Wednesday's Audience - On Hilary of Poitiers
"God Only Knows How to Be Love"
VATICAN CITY, OCT. 11, 2007 (Zenit) - Here is a translation of the address Benedict XVI delivered Wednesday at the general audience in St. Peter's Square. The reflection focused on St. Hilary of Poitiers.
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Dear Brothers and Sisters,
Today I would like to speak about a great Father of the Western Church, St. Hilary of Poitiers, one of the great bishops of the 4th century. Confronted with the Arians, who considered the Son of God a creature, albeit an excellent one, Hilary dedicated his life to the defense of faith in the divinity of Jesus Christ, Son of God, and God as the Father, who generated him from all eternity.
We do not have definitive data about most of Hilary's life. Ancient sources say that he was born in Poitiers, probably around the year 310. From a well-to-do family, he received a good literary education, which is clearly evident in his writings. It does not seem that he was raised in a Christian environment. He himself tells us about a journey of searching for the truth, which little by little led him to the recognition of God the creator and of the incarnate God, who died to give us eternal life. He was baptized around 345, and elected bishop of Poitiers around 353-354.
In the years that followed, Hilary wrote his first work, the "Commentary on the Gospel of Matthew." It is the oldest surviving commentary in Latin that we have on this Gospel. In 356, Hilary, as bishop, attended the Synod of Beziers in southern France, which he called the "Synod of the False Apostles," given that the assembly was dominated by bishops who were followers of Arianism, and thus negated the divinity of Jesus Christ. These "false apostles" asked Emperor Constantine to condemn to exile the bishop of Poitiers. So Hilary was forced to leave Gaul during the summer of 356.
Exiled to Phrygia, in present-day Turkey, Hilary found himself in contact with a religious environment totally dominated by Arianism. There, too, his pastoral solicitude led him to work tirelessly for the re-establishment of the Church’s unity, based on the correct faith, as formulated by the Council of Nicea. To this end, he began writing his most important and most famous dogmatic work: "De Trinitatae" (On the Trinity).
In it, Hilary talks about his own personal journey toward knowing God, and he is intent on showing that Scriptures clearly attest to the Son's divinity and his equality with the Father, not only in the New Testament, but also in many pages of the Old Testament, in which the mystery of Christ is already presented. Faced with the Arians, he insists on the truth of the names of the Father and the Son and develops his entire Trinitarian theology departing from the formula of baptism given to us by the Lord himself: "In the name of the Father and the Son and the Holy Spirit."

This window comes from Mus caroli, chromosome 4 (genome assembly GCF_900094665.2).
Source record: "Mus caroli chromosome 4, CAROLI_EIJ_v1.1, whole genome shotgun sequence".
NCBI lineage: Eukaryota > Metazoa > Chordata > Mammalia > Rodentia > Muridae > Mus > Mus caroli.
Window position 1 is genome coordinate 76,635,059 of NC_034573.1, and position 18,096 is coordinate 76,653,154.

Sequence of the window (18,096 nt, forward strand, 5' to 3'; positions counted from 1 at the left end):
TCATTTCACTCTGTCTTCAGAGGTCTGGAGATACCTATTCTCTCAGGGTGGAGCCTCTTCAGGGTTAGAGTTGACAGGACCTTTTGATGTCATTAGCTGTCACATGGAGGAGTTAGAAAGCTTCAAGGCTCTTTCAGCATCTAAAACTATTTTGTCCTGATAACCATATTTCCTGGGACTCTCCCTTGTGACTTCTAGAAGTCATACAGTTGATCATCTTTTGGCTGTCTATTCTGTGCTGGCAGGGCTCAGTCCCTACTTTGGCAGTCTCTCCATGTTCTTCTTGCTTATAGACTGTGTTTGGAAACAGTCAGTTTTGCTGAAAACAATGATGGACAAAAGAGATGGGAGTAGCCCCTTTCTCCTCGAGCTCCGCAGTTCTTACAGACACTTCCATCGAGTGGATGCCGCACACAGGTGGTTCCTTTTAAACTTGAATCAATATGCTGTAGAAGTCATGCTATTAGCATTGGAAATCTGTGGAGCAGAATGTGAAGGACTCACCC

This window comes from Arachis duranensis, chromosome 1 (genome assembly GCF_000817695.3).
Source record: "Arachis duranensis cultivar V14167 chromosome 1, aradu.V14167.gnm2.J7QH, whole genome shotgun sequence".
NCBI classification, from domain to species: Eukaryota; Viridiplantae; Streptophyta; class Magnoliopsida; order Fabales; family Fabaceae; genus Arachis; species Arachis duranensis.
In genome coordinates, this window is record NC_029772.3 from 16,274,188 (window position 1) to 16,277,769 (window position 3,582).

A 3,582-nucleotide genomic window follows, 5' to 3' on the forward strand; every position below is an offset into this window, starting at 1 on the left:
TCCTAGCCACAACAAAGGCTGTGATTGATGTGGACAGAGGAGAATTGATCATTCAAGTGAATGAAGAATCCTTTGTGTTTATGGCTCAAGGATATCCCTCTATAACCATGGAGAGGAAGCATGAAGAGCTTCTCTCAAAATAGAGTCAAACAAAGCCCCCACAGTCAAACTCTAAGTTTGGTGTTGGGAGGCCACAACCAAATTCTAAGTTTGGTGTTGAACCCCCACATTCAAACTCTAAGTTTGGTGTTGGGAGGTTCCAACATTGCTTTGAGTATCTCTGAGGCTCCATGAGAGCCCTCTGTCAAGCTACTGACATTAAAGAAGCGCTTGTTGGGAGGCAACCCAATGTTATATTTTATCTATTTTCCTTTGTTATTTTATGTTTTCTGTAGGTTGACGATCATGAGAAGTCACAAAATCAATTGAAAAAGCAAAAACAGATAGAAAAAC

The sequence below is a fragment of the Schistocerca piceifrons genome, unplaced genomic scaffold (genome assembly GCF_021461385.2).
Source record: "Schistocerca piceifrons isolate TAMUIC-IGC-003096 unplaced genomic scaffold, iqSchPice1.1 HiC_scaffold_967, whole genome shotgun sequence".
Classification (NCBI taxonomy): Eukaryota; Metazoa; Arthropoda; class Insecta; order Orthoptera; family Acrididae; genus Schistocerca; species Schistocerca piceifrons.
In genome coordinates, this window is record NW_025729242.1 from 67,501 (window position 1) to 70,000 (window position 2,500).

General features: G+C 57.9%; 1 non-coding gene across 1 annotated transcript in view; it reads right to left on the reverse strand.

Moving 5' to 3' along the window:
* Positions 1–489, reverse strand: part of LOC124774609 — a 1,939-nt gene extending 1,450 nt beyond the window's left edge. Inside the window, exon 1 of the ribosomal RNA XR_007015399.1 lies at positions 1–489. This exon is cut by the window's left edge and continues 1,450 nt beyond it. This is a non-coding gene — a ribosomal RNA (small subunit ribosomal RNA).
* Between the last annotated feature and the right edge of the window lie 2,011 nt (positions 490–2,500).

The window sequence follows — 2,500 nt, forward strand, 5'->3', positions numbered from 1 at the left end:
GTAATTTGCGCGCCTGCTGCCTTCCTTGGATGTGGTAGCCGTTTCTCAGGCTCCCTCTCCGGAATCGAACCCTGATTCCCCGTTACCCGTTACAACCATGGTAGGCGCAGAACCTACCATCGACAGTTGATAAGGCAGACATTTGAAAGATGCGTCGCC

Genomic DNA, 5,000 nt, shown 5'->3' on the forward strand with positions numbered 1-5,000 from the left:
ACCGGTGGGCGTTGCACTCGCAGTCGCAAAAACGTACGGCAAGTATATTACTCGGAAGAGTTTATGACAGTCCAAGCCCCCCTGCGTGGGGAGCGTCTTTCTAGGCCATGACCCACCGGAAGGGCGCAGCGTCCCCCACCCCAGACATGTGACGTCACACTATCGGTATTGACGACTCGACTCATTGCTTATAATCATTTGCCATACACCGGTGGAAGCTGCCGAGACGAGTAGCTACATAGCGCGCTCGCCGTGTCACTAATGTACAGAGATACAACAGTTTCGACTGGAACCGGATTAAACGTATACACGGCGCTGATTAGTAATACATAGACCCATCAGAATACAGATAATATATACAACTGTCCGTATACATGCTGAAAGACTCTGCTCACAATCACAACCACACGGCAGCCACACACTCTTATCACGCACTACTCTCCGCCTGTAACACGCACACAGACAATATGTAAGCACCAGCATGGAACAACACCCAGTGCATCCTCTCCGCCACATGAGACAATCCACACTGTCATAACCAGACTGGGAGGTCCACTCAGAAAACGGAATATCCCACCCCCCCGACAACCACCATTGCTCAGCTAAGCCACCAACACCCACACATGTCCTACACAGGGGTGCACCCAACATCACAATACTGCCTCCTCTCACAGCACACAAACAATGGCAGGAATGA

The Father and the Son are of the same nature. And if some passages of the New Testament could lead one to think that the Son is inferior to the Father, Hilary offers precise rules to avoid misleading interpretations: Some passages in Scripture speak about Jesus as God, others emphasize his humanity. Some refer to him in his pre-existence with the Father; others take into consideration his self lowering ("kenosis"), his lowering himself unto death; and lastly, others contemplate him in the glory of the resurrection.
During the years of his exile, Hilary also wrote the "Book of the Synod," in which, for his brother bishops of Gaul, he reproduces and comments on the confessions of faith and other documents of the synods which met in the East around the middle of the 4th century. Always firm in his opposition to radical Arians, St. Hilary showed a conciliatory spirit with those who accepted that the Son was similar to the Father in essence, naturally trying to lead them toward the fullness of faith, which says that there is not only a similarity, but a true equality of the Father and the Son in their divinity.
This also seems characteristic: His conciliatory spirit tries to understand those who still have not yet arrived to the fullness of the truth and helps them, with great theological intelligence, to reach the fullness of faith in the true divinity of the Lord Jesus Christ.
In 360 or 361, Hilary was finally able to return from exile to his homeland and immediately resumed the pastoral work in his Church, but the influence of his teaching extended, in fact, well beyond its borders. A synod celebrated in Paris in 360 or 361 took up again the language used by the Council of Nicea. Some ancient authors think that this anti-Arian development of the bishops of Gaul was due, in large part, to the strength and meekness of the bishop of Poitiers.
This was precisely his gift: uniting strength of faith and meekness in interpersonal relationships. During the last years of his life, he wrote ...
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